Chesterfield supervisors meet Wednesday at 6 p.m. Business on the agenda include a vote on the Courthouse Landing development proposed for 122 acres southeast of the Route 288-Iron Bridge Road interchange.
The $265 million project has been modified since supervisors first reviewed it in January, when it was sent back to the Planning Commission to give the developers more time to address concerns. The commission unanimously endorsed the revised plan last month.
Modifications include the removal of retention ponds and limits on water detention facilities to prevent waterfowl from congregating in proximity to the airport. Building heights are restricted to 60 feet, and the project calls for a phased development to balance out residential and commercial construction.
Other changes include the addition of a sound suppression system for residential properties, and traffic improvements including additional turn lanes at the intersection of Iron Bridge and Courthouse roads. Plans call for a 120-room hotel, 365,000 square feet of retail and office space, 115,000 square feet of self-storage space, and 600 multifamily units split between apartments and condos.
Other business on the agenda includes a request from Carthan Currin to rezone 4 acres off West Booker Road south of Iron Bridge Road to allow a 50-unit senior housing development. Full agenda here.
144-home development, airport hangar lease on Hanover agenda
Hanover supervisors meet Wednesday at 3 p.m. Business on the agenda includes rezoning and permit requests from Presbytery of the James to allow 144 home lots, including 63 townhomes and 81 houses, on 52 acres on the south side of Rural Point Road east of its intersection with Chamberlayne Road.
Other business includes a 25-year ground lease with Heart of Virginia Aviation for a hangar at Hanover County Municipal Airport. Rent would start at $9,980 per six-month period and escalate at 3 percent annually, and the lease calls for HOVA to construct a 100-by-150-foot hanger and associated parking. Full agenda here.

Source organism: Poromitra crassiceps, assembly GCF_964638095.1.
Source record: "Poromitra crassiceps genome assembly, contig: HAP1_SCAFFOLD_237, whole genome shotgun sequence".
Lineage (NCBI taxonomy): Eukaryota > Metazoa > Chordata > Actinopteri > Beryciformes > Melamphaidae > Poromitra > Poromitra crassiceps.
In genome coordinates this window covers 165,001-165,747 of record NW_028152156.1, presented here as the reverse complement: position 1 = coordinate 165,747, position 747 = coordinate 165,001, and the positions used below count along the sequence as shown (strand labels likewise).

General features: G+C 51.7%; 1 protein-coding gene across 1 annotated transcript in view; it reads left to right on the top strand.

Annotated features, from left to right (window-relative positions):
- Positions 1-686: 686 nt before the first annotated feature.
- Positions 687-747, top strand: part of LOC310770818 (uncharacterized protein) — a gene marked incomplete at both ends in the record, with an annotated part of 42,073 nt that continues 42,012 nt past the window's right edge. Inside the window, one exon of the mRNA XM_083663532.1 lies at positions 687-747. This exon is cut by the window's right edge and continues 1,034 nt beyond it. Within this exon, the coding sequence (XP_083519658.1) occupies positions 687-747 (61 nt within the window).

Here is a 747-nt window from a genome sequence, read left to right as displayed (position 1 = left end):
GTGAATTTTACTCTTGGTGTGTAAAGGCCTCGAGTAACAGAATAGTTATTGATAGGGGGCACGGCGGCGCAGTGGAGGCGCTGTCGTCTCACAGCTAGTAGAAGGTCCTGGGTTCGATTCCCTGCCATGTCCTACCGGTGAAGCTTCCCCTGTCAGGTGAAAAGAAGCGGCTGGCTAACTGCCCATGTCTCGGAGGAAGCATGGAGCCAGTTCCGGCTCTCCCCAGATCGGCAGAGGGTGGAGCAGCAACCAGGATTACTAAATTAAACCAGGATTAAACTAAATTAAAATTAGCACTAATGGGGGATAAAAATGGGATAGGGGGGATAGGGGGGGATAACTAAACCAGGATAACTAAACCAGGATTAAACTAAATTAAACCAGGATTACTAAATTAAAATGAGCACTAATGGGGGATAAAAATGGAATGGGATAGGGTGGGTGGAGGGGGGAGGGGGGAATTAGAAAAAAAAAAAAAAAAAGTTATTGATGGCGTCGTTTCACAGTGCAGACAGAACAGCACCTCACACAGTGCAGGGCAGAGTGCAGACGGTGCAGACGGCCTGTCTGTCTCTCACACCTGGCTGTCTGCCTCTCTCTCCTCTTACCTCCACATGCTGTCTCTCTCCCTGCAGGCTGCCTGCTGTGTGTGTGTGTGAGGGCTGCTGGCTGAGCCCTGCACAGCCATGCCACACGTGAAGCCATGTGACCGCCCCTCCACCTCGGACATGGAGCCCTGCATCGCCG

Rogers-Chenault planning 51-acre development near Ashland
The Hanover County Planning Commission last week deferred a request from Hickory Hill II LLC to rezone 51 acres on the north side of East Patrick Henry Road at Providence Church Road to allow a multiuse development by Rogers-Chenault Inc., which also is developing the nearby Hickory Hill subdivision.
Called Hickory Grove, the projects calls for 42 of the acres to be developed with 100 age-restricted townhomes and a mix of commercial uses including retail, office and restaurant. The remaining 9 acres would be developed with commercial uses that could include a convenience store and fast-food restaurant. The property is just east of Ashland town limits.
The commission deferred the case for 30 days to allow the developer to address concerns including traffic impacts and architecture designs.
Goochland opens new animal shelter
Goochland County opened its new animal shelter and adoption center June 15. The nearly 14,000-square-foot facility at 1900 Hidden Rock Lane includes an in-house spay/neuter clinic and a larger footprint than the previous shelter it replaced.
The county broke ground on the new facility in August 2017. Two years later, the original general contractor was fired for lack of performance, and Richmond-based Hourigan was hired to complete the project. Construction wrapped up earlier this year. A virtual tour of the facility can be viewed here.
Firm selected to expand broadband in Goochland
Goochland is working with Central Virginia Electric Cooperative and subsidiary Central Virginia Services Inc. to expand broadband service in the county. CVSI, which operates Firefly Fiber BroadbandSM, will expand fiber optic lines for nearly 2,700 locations including 300 businesses in western Goochland.
The Goochland Economic Development Authority last year executed an initial broadband incentive agreement with CVEC and CVSI to provide financial assistance through tax rebates to improve the availability of broadband throughout their service territory. FCC and USDA grants will be used to help finance the fiber buildout, which is expected to be complete within five years.